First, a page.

The delay was especially disheartening: Perfect weather had been forecast, and it had been a year since a technical problem forced a scrub during a countdown.
NASA said it would try again Friday afternoon to launch the shuttle, its crew of seven and its menagerie of more than 2,000 creatures-if the processor can be replaced by then. Managers planned to meet Thursday to decide whether that was feasible.
CBS News Space Consultant Bill Harwood reports that if Columbia is not off the ground by Friday, the flight will be delayed at least 96 hours more to replace research animals and top off internal fuel supplies.
Columbia's two so-called network signal processors are vital. They are supposed to send and format data between the shuttle and the ground, and the shuttle and communication satellites. During routine testing Thursday morning, one processor failed to receive data, said NASA spokesman George Diller. The other worked fine.
NASA officials told Harwood that the failure is an isolated event, and not a more widespread problem affecting the rest of the shuttle fleet. NASA engineers will swap Columbia's processor with a shoebox-size replacement unit borrowed from the shuttle Endeavor. They expect to complete the swap by 5 p.m. Thursday and restart the countdown.
Shuttle managers put off loading Columbia with fuel this morning as engineers first tried to fix the processor with computer software.
Columbia's astronauts learned of the problem when they awakened, and were three hours away from boarding when the launch was called off.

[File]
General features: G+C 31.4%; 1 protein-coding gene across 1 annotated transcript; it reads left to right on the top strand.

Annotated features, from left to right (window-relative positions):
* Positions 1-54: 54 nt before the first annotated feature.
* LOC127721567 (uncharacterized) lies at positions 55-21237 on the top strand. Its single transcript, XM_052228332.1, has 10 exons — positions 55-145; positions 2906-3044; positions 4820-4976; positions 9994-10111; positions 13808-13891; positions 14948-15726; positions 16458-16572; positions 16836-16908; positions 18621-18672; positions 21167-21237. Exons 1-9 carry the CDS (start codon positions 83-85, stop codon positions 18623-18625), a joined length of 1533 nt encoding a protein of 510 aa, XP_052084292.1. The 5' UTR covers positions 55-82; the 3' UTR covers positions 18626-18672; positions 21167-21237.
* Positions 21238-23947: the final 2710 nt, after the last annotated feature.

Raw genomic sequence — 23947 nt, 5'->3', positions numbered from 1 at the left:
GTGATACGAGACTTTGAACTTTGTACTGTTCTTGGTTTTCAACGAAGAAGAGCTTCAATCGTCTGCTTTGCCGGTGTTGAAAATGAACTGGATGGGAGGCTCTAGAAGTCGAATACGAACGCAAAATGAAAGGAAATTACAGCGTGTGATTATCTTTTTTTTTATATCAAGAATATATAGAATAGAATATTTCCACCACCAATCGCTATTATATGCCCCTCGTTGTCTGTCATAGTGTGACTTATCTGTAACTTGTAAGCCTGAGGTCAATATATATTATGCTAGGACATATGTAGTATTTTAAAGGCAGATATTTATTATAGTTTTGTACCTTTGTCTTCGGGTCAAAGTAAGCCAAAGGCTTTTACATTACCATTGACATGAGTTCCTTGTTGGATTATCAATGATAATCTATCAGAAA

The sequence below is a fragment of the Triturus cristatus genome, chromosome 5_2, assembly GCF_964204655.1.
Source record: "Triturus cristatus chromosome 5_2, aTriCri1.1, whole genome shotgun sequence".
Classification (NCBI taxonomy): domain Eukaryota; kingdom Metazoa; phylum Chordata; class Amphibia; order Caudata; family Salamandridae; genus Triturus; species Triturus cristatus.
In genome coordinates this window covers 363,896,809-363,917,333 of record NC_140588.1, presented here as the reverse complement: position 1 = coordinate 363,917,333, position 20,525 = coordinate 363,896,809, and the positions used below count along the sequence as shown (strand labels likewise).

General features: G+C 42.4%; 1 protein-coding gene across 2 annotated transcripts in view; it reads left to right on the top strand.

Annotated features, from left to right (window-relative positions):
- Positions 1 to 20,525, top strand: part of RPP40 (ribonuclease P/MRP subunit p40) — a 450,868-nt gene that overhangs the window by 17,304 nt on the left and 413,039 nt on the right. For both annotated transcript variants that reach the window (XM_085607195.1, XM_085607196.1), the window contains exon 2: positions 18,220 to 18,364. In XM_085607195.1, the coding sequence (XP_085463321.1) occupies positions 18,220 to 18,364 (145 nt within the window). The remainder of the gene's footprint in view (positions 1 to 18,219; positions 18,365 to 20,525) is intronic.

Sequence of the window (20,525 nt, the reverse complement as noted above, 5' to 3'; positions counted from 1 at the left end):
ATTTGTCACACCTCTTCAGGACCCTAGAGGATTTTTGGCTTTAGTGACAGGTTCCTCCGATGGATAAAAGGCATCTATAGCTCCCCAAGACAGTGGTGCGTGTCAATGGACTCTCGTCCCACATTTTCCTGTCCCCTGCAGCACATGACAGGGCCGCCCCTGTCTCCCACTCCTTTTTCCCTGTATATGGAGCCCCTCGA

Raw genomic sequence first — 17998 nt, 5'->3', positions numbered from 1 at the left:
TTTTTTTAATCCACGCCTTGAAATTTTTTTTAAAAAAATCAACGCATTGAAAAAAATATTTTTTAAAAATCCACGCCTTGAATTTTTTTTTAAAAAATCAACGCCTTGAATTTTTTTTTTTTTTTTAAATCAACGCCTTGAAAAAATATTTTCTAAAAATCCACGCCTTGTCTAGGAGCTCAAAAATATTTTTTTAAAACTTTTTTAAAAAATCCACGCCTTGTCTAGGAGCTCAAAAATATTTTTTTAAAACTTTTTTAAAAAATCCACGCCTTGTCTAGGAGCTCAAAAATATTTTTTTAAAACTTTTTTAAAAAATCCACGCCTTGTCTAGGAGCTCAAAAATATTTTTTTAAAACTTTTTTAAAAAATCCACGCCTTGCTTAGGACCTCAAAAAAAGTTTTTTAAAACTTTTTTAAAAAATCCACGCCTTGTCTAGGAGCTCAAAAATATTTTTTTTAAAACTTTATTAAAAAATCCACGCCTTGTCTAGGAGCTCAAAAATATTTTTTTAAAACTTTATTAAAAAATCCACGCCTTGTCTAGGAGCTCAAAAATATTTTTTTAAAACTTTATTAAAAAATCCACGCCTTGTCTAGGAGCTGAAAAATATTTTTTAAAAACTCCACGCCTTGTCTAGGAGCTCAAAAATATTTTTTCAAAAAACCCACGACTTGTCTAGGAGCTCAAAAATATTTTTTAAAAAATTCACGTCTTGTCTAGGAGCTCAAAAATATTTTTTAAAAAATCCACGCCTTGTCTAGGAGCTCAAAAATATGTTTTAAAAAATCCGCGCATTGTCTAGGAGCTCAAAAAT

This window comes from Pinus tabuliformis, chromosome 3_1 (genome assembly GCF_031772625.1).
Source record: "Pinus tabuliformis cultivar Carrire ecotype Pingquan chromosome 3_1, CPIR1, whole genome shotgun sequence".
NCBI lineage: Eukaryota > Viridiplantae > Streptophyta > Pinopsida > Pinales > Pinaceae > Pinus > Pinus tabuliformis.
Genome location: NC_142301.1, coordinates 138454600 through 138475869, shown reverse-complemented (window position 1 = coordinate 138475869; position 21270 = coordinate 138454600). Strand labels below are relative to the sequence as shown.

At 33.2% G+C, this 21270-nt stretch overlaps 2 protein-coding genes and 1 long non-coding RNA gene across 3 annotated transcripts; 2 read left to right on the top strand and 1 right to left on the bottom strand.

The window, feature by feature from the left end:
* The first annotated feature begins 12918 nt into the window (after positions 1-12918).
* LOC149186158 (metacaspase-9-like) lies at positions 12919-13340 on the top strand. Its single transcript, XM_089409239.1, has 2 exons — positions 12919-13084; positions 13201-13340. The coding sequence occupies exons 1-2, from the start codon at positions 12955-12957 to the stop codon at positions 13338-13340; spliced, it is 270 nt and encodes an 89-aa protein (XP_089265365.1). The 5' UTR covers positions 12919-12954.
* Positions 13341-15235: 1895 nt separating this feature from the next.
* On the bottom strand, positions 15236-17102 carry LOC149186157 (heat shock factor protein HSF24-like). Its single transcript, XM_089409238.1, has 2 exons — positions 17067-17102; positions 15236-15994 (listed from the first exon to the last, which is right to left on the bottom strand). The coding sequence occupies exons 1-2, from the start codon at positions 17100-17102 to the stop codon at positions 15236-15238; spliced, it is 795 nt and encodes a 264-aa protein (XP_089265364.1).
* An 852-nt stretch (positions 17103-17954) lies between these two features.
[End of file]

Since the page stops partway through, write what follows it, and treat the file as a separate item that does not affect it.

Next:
Columbia's animal passengers, however, already had been loaded and most were to be taken off Thursday.
NASA's oldest and heaviest shuttle already was stuffed with 2,052 creatures for its 25th journey into space. The crowd included pregnant mice, rats, snails, fish, and crickets.
Columbia's Neurolab mission promises to be the most in-depth study ever of the brain and nervous system in weightlessness. The 26 experiments are intended to shed light on aging and other health problems in orbit and on Earth, and perhaps make it easier for astronauts one day to camp on the moon or travel to Mars.
Like the elderly, astronauts in space suffer from vertigo, insomnia, imbalance, reduced blood pressure, and weakened bones, muscles and immunity.
To help solve some of these physiological puzzles, the four men on board will undergo extensive neurological testing during the 16- to 17-day flight.
The animals also will be probed and observed.
All four oyster toadfish, for instance, already have electrodes embedded in their heads to measure nerve impulses; 24 rats have heart-rate and temperature sensors implanted in their skulls. The 18 pregnant mice will be dissected in orbit, as wilsome of the 152 rats. The rodents are the most ever for a single space mission.
Columbia's other test subjects include 135 snails, 229 swordtail fish, and 1,514 crickets-the first crickets ever bound for space. There will be no chirping: None of the insects are old enough to have the wings they need to rub together for a serenade.
By Marcia Dunn ©1998 The Associated Press. All Rights Reserved. This material may not be published, broadcast, rewritten, or redistributed